One of the most fascinating aspects about the French Quarter, and New Orleans in general, is the cocktail culture. I mean, this is a place where not only can you find anything from huge-ass beers to wine smoothies to neon-colored daiquiris, but you can walk around with them as you amble down the street to find your next destination. But if giant alcoholic slushies aren’t your particular bag, it’s just as easy to enjoy a well-crafted drink in a gorgeous bar and add a touch of sophistication to your debauchery.
Both of these are in vaunted spaces: the Carousel Bar is in the Hotel Monteleone and it actually rotates, and the French 75 occupies owned by the legendary Arnaud’s that at one time was a gentlemen’s-only bar. Both were also on my list of must-visit venues, and as it goes, they were they only two places that we went to more than once on our trip. (Granted, it was easy to visit the Carousel more than one time as we were staying in the Monteleone, but still.)
When we were able to hop onto the rotating bar at the Carousel, we tended to stick to classics: Sazerac, Aviation, and of course the Vieux Carré, their specialty. While all of them were delicious, the Vieux Carré was by far my favorite, because it was such a classic cocktail-bar-cocktail: made with rye, Benedictine, sweet vermouth, cognac, and two kinds of bitters, it’s the kind of drink that is complex and not the most ideal to make at home (that is, unless you enjoy collecting obscure liquors), but is perfect for sipping at a bar.
French 75, on the other hand, was our place to try out some more unique tipples in a slightly less-energetic ambiance. Resplendent with dark wood and subway tiles, it’s a place that demands you to linger while you savor your drinks, if only because you want to try more than one while you’re there. The menu is filled with unique signature concoctions featuring ingredients I’ve never heard of, like Plymnia Dram or Falernum; fortunately, there’s little need to know anything about them because you are in the very capable hands of main bartender Chris Hannah, and absolutely nothing we tried failed in delighting us.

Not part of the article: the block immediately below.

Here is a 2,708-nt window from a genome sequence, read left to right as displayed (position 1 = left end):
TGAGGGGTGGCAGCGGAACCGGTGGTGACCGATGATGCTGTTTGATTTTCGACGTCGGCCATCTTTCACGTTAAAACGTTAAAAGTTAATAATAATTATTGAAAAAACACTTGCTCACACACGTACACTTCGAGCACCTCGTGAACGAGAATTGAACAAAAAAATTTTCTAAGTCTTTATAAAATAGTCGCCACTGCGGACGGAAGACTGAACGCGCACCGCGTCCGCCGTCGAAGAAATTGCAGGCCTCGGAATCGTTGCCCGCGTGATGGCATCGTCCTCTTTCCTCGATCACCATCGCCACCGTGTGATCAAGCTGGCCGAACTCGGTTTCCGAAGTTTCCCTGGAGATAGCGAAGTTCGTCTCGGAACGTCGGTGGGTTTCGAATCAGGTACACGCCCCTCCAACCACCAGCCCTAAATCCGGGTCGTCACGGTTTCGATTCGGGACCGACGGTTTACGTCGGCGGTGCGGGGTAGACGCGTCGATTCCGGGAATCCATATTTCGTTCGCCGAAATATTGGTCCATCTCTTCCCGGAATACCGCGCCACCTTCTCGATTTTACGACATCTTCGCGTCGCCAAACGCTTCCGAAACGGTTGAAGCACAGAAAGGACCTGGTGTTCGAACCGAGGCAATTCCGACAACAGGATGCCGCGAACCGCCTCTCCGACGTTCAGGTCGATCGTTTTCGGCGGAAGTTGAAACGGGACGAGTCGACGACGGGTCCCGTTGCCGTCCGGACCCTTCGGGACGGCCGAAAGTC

Of the drinks we were able to try, my absolute favorite was the Thamaryis: made with gin, the aforementioned Plymnia Dram and Cynar, it’s bitter and complex and perhaps the perfect antidote to all of the sweet drinks that are readily available elsewhere in the Quarter. It’s also strong, which was unexpected as so many of the cocktails we had elsewhere were decidedly not. Another favorite was the Pisco Derby: tart and sweet thanks to lime and grapefruit juices and lavender honey, it was never cloyingly so. It’s also one I’d like to try my hand at soon, if only to try to take advantage of the last grapefruit of the season. It should go without saying that the bar’s eponymous cocktail is delicious, but I wanted to say it anyway.
Ten years had passed between MIchael’s first time to New Orleans and this trip, and I hope that we don’t let that much time go before our next trip to the city because that is far too long to wait to have another spin on the Carousel and a sip of a creative libation. Given how easy it was to get there, I’m hopeful we won’t have to wait that long to make our return.